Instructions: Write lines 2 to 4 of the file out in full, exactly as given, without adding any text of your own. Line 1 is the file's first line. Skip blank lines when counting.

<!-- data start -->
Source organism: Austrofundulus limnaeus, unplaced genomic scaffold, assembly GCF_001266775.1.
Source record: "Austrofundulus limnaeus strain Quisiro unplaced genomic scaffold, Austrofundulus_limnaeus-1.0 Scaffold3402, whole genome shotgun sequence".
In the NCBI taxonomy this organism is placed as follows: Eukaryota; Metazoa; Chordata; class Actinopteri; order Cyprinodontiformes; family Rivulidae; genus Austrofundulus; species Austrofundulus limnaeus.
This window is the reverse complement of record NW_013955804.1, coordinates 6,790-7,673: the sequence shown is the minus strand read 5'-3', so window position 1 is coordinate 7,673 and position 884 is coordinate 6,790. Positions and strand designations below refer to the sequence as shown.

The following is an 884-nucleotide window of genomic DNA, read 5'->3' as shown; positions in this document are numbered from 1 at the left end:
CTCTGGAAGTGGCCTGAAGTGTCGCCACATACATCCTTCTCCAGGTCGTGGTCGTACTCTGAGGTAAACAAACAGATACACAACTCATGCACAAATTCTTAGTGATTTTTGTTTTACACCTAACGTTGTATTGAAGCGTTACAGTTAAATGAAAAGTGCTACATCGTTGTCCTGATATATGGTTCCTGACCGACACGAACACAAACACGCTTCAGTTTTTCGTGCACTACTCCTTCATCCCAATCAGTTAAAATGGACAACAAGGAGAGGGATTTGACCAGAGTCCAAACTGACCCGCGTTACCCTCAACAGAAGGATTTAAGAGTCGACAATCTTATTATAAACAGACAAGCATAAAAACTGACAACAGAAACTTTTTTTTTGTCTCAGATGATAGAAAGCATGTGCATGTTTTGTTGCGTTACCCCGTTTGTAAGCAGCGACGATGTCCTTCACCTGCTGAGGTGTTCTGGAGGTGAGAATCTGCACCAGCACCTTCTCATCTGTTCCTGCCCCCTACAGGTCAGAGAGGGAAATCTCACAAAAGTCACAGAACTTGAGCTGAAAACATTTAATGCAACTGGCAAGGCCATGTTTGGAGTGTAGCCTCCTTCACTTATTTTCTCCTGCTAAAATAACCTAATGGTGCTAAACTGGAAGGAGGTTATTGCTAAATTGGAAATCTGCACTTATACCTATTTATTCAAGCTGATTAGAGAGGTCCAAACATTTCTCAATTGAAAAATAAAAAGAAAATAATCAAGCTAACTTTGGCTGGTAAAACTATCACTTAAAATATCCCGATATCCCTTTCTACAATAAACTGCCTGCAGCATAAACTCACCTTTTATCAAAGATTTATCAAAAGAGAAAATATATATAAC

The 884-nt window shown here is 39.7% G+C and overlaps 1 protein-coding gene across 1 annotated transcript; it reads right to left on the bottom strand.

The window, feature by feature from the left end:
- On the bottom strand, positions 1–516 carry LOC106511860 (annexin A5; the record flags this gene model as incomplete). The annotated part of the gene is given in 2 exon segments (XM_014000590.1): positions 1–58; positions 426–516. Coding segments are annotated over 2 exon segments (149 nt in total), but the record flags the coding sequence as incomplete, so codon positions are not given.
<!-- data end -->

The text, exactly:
Source record: "Austrofundulus limnaeus strain Quisiro unplaced genomic scaffold, Austrofundulus_limnaeus-1.0 Scaffold3402, whole genome shotgun sequence".
In the NCBI taxonomy this organism is placed as follows: Eukaryota; Metazoa; Chordata; class Actinopteri; order Cyprinodontiformes; family Rivulidae; genus Austrofundulus; species Austrofundulus limnaeus.
This window is the reverse complement of record NW_013955804.1, coordinates 6,790-7,673: the sequence shown is the minus strand read 5'-3', so window position 1 is coordinate 7,673 and position 884 is coordinate 6,790. Positions and strand designations below refer to the sequence as shown.